How may the gun’s placement at the foot of the flagpole be considered symbolic?

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In chapter 4, Mr. Jones and his men return to Animal Farm to reclaim their territory and recapture the farm. However, Snowball has been preparing for an attack and has cleverly studied Julius Caesar's campaigns in a book he found in the farmhouse. Under Snowball's leadership, the animals successfully bait Mr. Jones and his men into an ambush when they are well into the yard. Once the animals charge at the humans, Mr. Jones fires his gun and wounds Snowball, who continues to fight. Boxer then viciously kicks a stable-lad from Foxwood in the skull, and the humans panic. The men proceed to sprint from the farm, and the animals successfully defend their territory.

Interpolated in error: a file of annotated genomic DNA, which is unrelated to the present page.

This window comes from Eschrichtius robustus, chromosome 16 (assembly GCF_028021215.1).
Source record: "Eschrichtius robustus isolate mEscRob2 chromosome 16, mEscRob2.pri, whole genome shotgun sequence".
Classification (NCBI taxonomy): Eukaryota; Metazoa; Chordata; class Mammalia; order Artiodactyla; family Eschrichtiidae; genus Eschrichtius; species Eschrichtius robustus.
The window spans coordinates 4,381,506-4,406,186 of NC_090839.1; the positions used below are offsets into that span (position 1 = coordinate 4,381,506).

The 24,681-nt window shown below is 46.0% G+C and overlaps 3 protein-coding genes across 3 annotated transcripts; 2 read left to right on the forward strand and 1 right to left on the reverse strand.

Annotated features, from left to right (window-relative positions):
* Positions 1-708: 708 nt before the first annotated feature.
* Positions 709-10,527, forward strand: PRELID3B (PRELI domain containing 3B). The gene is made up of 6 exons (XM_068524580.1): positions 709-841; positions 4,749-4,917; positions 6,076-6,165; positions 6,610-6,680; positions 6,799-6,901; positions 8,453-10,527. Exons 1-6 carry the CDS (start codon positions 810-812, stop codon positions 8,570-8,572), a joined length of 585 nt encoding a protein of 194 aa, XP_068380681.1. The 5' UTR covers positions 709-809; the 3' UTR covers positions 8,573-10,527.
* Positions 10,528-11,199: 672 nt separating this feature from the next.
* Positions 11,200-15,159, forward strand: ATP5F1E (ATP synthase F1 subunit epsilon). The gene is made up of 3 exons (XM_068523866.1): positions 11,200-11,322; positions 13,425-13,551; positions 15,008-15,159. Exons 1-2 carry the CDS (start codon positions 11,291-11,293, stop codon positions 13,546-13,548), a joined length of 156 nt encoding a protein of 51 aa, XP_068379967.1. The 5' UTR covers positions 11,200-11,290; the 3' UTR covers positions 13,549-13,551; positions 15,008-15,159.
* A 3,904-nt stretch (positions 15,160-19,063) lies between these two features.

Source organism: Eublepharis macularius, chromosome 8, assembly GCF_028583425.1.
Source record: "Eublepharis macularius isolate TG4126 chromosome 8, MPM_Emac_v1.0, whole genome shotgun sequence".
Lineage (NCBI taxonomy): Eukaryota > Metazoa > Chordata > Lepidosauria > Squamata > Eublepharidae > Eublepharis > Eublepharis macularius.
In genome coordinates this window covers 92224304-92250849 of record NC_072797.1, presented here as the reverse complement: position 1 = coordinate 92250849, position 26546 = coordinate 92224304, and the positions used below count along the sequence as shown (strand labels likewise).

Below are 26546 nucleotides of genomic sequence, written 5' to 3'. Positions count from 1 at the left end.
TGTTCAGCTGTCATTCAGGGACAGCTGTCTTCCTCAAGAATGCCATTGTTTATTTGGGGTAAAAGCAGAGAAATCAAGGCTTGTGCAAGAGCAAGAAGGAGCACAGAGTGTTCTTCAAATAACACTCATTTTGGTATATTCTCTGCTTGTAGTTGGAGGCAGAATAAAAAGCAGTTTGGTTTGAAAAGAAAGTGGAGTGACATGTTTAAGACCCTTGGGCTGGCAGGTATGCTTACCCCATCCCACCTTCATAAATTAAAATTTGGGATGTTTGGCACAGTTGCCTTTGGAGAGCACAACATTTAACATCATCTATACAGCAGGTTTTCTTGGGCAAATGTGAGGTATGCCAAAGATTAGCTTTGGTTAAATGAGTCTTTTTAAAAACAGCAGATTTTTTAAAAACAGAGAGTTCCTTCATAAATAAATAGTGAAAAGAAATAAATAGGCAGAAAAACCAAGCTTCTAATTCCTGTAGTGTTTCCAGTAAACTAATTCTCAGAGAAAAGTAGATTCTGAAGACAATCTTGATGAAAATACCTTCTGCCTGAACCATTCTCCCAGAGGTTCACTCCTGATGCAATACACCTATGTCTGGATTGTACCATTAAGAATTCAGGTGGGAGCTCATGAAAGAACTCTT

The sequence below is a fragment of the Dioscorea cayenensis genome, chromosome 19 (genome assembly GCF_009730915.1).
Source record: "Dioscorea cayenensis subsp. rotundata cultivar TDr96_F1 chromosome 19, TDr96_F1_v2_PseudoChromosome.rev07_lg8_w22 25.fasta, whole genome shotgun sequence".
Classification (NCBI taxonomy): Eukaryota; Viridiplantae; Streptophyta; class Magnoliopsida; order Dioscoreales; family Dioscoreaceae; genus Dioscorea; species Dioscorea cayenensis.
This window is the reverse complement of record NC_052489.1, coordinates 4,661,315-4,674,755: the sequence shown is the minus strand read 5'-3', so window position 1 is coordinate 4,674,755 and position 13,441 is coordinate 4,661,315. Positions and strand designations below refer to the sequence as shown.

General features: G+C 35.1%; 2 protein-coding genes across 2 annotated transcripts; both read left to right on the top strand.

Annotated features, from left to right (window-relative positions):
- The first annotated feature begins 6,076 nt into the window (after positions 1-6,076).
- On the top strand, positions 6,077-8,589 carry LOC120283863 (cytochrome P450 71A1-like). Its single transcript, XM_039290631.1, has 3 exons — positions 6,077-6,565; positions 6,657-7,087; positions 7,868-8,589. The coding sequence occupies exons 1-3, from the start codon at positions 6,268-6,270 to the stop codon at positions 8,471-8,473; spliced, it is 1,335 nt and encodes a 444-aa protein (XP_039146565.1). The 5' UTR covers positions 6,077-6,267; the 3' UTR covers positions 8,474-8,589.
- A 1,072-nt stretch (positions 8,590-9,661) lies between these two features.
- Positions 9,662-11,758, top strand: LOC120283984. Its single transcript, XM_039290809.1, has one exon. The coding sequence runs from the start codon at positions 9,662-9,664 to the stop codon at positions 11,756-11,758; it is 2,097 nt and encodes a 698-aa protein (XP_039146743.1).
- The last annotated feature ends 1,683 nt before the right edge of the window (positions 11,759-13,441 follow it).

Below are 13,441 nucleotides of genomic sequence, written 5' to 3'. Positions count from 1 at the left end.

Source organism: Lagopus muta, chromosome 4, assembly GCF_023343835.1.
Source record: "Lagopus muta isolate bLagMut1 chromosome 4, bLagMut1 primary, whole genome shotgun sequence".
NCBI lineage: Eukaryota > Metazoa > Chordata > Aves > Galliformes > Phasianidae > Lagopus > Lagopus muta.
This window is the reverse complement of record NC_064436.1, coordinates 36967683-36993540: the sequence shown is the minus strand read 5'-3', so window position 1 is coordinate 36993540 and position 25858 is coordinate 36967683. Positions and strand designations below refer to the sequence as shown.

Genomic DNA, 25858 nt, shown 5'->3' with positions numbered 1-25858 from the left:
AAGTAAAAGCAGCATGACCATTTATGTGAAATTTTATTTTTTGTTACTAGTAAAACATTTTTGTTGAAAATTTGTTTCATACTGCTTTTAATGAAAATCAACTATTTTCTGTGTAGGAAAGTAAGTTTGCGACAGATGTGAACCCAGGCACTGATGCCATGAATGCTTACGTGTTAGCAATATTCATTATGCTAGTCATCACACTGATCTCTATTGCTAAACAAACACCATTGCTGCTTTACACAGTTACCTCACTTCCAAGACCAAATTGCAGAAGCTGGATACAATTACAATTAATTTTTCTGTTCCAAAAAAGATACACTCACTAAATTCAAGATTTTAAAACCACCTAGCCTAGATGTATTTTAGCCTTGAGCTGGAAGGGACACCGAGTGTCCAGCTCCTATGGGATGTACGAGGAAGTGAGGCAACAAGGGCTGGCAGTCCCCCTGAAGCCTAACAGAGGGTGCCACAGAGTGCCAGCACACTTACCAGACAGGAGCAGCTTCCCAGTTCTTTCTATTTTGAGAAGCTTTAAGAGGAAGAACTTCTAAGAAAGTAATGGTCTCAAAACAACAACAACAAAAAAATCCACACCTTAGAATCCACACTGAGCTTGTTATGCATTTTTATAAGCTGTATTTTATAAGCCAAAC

Following their victory, the animals gather around the flagstaff and sing Beast of England in unison. Snowball and Boxer then receive the decoration "Animal Hero, First Class" while the deceased sheep is given the decoration "Animal Hero, Second Class." The animals proceed to name the conflict "Battle of the Cowshed" and set up Mr. Jones's gun at the base of the flagstaff like a piece of artillery. They decide to fire the gun twice a year, on the anniversary of the Battle of the Cowshed and the anniversary of the Rebellion. The gun's placement at the foot of the flagstaff symbolically represents the struggle and violence the animals overcame to establish Animal Farm. By placing the gun directly underneath the flagstaff and next to old Major's skull, the animals will be reminded of Mr. Jones's oppression and the sacrifices they made to establish their farm. Initially, the gun was a symbol of Mr. Jones's tyranny. Placing his former weapon underneath the flagstaff symbolically represents the animals' victory over his tyranny and serves as a reminder of the violent struggles they endured to form Animal Farm.

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